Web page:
Michelle Obama captures India
New Delhi - US First Lady Michelle Obama is an undisputed hit in India after winning hearts with a Bollywood boogie and displaying a common touch critics say her husband sometimes lacks.
The Times of India hailed her as a "dancing queen" after she took to the floor twice during her visit to Mumbai, shaking a leg to Bollywood hits on Saturday and joining in a local folk dance with schoolchildren on Sunday.
Photographs of her in a range of outfits from a sober grey tunic worn at a memorial to victims of the 2008 Mumbai attacks to a bright turquoise dress donned during a visit to the 16th-century heritage site of Humayun's Tomb have been splashed in Indian newspapers, with most noting her style approvingly.
Videos of the First Lady dancing have been getting constant play on Indian news channels, with one station, NDTV, describing it as "the defining image of the Obamas' maiden visit to India".
India Today magazine drew attention to her "emotional appeal" with a headline saying, "Michelle steals Barack thunder".
"Obama appeals to the head, Michelle touches the heart, despite her formidable intelligence," Sunaina Kumar noted in the magazine, praising her "inordinate warmth" and calling the couple "a perfect team at work".
Speaking to students at Mumbai's St Xavier's College on Sunday, the First Lady peppered her speech with personal stories of her working-class childhood in Chicago and encouraged her audience to "keep dreaming big, gigantic dreams".
'Dream come true'
Indian author and commentator Shobhaa De described the visit as "a charm offensive".
"She succeeded spectacularly... what came across in her interaction with average Indians was her ability to think on her feet and respond intuitively," De said.
On Saturday, Michelle Obama danced to popular Bollywood hits and played a round of hopscotch during a visit to a local charity that helps orphans and runaways.
As she chatted with the group of children - all between eight and 13-years-old - one little girl told the First Lady that seeing her was a "dream come true".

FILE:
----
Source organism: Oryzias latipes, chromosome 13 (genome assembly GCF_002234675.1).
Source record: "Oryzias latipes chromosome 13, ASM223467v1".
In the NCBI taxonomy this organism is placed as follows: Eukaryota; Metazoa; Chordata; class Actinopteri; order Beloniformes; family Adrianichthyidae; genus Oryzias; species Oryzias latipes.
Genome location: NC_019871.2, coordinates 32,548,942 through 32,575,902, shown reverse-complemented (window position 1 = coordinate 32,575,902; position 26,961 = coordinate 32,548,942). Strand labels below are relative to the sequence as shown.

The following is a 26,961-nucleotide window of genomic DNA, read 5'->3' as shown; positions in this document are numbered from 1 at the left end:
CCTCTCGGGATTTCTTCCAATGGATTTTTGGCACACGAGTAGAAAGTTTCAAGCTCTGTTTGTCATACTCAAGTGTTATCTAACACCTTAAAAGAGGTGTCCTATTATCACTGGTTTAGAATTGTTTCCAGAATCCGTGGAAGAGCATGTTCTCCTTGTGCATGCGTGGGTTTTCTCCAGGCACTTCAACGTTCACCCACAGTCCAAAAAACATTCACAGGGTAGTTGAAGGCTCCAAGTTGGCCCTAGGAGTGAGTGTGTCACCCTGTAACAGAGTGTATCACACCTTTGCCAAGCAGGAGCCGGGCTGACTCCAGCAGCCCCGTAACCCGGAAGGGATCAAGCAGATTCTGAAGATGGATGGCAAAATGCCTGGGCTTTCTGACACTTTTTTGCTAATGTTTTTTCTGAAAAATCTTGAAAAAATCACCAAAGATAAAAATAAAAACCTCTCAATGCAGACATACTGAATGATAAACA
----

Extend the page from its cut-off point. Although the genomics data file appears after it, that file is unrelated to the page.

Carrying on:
"No, you are my dream come true," Michelle responded to the delight of her young fan.
The 46-year-old hasn't always attracted such positive feedback.
An ill-judged remark during the 2008 presidential campaign when she said "for the first time in my adult lifetime, I am really proud of my country" - unleashed a tide of criticism, with critics lambasting her as unpatriotic.
In the intervening years, the First Lady has made a concerted effort to focus public attention on her charitable work, fighting child obesity, promoting nutrition and fitness.
She also earned praise for her fashion sense, mixing designer-wear with affordable high-street labels in a bid to connect with average women.
But her primary public role has been as a self-described "Mom-in-Chief" to America, as she has sought to assuage concerns among ordinary Americans over the slow economic recovery.
Unlike the president, who has been accused by his critics of being impervious to the financial suffering endured by his countrymen in the wake of the 2008/2009 recession, Michelle Obama has been more effective at striking a note of empathy in her speeches to families across the United States.
As First Lady, she has stressed her role as mother to daughters Malia and Sasha and her humble upbringing rather than her high professional and academic pedigree.
It's a strategy that has seen her rule the popularity charts, with a domestic approval rating that ranks about 20% higher than her husband in most surveys.